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The rise of the singleton has transformed Ireland

Over the past few years, I have had countless conversations with old friends, who ask, only half in jest, “Do you know any decent men for [such and such a woman]?”

On reflection, when I go through my net of available single straight friends – and exclude the drunks, the gamblers, the eejits, the bankrupts, the libertines or the plain odd – there are very few “decent” men available.

Yet in contrast, there appear to be an extraordinary number of single women out there. This is not just a hunch: it is fact. Nor is this “Mr Smug Married” moralising about people’s lifestyles and who they live or don’t live with. This is about exploring demographic trends that should be taken into account to properly plan our society.

As the pope is coming to Ireland this month, I’ve been looking at some of the significant sociological differences between the Ireland when the last pope visited in 1979 and Ireland today. There are the obvious ones: the raft of liberal legislation, for example; but the structure of our lives, particularly our love lives, has changed quite dramatically.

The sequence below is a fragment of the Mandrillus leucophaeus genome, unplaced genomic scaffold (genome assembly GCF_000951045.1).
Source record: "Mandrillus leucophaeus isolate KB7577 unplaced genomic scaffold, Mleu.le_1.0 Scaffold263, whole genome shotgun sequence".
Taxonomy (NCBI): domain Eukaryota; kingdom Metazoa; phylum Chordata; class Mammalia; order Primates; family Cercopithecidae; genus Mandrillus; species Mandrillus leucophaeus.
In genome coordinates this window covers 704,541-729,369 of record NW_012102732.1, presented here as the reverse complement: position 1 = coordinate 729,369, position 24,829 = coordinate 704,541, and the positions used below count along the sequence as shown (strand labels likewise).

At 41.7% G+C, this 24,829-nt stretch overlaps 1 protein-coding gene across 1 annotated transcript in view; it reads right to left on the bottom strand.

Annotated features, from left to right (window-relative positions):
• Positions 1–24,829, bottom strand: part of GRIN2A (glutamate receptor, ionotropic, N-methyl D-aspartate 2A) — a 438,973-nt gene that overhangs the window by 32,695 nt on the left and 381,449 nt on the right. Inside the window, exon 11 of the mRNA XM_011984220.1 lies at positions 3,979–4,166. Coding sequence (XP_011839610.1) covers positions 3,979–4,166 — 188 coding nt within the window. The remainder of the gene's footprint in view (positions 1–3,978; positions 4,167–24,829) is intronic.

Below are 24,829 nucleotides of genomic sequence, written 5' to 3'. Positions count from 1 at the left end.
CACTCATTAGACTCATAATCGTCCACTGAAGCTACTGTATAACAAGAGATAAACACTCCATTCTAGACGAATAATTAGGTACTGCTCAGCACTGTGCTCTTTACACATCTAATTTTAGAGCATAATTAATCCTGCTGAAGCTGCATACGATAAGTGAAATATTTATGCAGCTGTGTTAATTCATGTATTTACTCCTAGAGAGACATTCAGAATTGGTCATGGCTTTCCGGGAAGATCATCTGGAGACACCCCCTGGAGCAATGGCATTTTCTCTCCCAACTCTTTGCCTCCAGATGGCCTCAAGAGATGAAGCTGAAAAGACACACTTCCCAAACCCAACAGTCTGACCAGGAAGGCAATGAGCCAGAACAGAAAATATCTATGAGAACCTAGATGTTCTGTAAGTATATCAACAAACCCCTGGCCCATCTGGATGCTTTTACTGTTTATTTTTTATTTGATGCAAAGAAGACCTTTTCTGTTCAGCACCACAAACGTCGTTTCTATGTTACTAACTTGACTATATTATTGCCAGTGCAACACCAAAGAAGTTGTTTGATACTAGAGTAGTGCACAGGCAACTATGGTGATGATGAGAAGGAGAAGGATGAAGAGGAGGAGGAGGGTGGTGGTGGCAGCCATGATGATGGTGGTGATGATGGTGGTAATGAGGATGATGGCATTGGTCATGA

When we look at the data, what we see is that the “Pope’s Children” – those born around the time of the first pope’s visit – are the most single Irish generation ever.

Jumped dramatically

The 1981 census reveals that just 11.2 per cent of women between the ages of 35 and 39 were single – ie, unmarried. So about one in 10. In 2016, this figure had jumped dramatically to 35 per cent – a three-fold increase in the number of single women in their late 30s. Given that about 8 per cent of all Irish households are made up of unmarried couples who are living together, the implication is that a large number, maybe 30 per cent of all Irish women between the age of 35-39, are single.

It’s not just women who are single obviously. When the last pope came to Ireland, 18.7 per cent of all men between the age of 35 and 39 were single. Today 39.8 per cent of men between these ages are single. That’s nearly four in 10 men – more than the number of single women.

In total, 145,507 people between the ages of 35 and 39 are single. That’s around 76,000 men and 69,000 women.